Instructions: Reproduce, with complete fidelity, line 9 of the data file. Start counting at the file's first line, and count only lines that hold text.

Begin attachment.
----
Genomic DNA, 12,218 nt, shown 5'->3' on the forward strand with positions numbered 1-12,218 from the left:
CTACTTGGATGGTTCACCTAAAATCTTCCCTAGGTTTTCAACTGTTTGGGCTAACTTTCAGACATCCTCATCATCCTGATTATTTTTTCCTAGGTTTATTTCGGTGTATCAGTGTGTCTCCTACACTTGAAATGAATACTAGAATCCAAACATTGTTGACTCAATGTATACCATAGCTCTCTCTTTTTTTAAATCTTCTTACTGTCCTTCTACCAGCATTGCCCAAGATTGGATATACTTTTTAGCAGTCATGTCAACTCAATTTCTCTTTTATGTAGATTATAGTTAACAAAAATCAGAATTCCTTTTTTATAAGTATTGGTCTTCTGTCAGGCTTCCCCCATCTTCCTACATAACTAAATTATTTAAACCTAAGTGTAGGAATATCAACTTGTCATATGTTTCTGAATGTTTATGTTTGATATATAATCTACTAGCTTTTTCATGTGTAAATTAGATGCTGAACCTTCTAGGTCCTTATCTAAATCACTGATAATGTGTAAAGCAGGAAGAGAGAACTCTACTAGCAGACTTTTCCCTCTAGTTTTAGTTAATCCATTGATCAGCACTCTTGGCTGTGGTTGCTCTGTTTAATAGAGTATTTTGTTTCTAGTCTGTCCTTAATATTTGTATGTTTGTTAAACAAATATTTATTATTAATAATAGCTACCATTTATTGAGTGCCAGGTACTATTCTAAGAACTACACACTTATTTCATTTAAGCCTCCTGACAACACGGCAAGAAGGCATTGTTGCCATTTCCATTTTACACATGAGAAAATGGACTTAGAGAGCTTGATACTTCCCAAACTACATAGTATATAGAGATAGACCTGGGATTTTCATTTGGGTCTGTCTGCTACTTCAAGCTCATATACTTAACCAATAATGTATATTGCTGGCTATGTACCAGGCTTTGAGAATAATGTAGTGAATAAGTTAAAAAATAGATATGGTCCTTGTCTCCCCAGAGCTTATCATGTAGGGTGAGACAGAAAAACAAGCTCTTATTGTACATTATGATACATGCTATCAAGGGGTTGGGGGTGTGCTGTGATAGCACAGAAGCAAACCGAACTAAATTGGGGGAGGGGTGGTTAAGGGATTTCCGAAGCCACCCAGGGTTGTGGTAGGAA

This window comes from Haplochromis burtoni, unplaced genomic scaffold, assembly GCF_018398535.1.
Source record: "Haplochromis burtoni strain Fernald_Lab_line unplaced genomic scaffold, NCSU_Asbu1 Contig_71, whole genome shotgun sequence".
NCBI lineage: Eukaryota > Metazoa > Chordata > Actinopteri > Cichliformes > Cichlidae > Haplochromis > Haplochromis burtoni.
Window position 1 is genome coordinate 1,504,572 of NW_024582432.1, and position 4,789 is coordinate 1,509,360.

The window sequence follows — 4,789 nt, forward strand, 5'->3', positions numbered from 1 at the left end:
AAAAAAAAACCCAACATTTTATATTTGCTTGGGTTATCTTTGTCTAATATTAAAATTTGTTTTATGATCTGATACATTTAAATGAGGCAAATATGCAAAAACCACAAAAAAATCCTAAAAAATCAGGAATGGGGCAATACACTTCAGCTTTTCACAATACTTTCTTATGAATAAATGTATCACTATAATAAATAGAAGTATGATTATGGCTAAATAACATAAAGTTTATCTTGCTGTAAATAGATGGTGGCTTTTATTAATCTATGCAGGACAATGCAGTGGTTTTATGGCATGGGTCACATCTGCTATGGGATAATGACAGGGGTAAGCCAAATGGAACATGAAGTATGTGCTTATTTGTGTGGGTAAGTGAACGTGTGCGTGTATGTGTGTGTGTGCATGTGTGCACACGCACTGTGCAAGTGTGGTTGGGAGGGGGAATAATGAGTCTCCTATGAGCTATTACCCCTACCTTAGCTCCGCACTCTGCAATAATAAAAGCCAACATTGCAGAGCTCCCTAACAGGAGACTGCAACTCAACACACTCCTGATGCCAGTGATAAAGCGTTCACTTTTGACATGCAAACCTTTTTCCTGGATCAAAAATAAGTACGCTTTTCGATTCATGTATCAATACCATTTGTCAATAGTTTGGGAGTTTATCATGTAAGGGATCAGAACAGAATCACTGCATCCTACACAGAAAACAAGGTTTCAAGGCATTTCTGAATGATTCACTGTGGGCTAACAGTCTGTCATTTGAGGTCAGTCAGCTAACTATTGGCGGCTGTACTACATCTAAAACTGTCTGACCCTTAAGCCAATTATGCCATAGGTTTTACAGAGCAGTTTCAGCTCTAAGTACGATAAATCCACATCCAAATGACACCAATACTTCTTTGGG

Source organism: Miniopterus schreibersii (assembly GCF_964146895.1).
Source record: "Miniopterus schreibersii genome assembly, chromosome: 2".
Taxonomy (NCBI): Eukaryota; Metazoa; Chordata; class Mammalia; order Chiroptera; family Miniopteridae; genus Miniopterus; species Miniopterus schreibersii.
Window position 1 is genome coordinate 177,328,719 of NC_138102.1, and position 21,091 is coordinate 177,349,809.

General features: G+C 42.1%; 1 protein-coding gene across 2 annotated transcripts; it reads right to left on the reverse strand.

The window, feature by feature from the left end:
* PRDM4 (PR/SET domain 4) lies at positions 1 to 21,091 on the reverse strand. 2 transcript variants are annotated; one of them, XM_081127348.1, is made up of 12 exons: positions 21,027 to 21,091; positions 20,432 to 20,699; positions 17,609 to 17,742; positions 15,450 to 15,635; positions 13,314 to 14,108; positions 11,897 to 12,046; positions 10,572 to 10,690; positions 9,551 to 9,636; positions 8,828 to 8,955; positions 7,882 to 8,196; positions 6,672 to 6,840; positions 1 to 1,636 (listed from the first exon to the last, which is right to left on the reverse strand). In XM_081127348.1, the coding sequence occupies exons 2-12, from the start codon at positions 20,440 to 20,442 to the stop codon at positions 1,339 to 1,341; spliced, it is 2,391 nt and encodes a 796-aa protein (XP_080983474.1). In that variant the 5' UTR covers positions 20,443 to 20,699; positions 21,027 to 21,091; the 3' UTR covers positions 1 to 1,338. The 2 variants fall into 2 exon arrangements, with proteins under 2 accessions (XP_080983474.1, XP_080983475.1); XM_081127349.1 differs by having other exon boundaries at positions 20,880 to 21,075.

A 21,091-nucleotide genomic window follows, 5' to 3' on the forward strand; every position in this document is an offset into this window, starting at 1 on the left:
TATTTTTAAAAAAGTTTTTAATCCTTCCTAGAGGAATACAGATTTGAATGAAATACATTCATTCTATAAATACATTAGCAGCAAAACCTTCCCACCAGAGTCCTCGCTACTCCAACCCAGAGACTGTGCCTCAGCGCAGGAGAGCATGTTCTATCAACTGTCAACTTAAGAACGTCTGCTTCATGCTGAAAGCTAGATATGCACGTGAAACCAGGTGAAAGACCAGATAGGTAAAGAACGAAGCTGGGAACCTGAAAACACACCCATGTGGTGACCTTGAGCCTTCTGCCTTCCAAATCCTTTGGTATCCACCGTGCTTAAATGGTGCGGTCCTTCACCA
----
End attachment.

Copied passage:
Source organism: Miniopterus schreibersii (assembly GCF_964146895.1).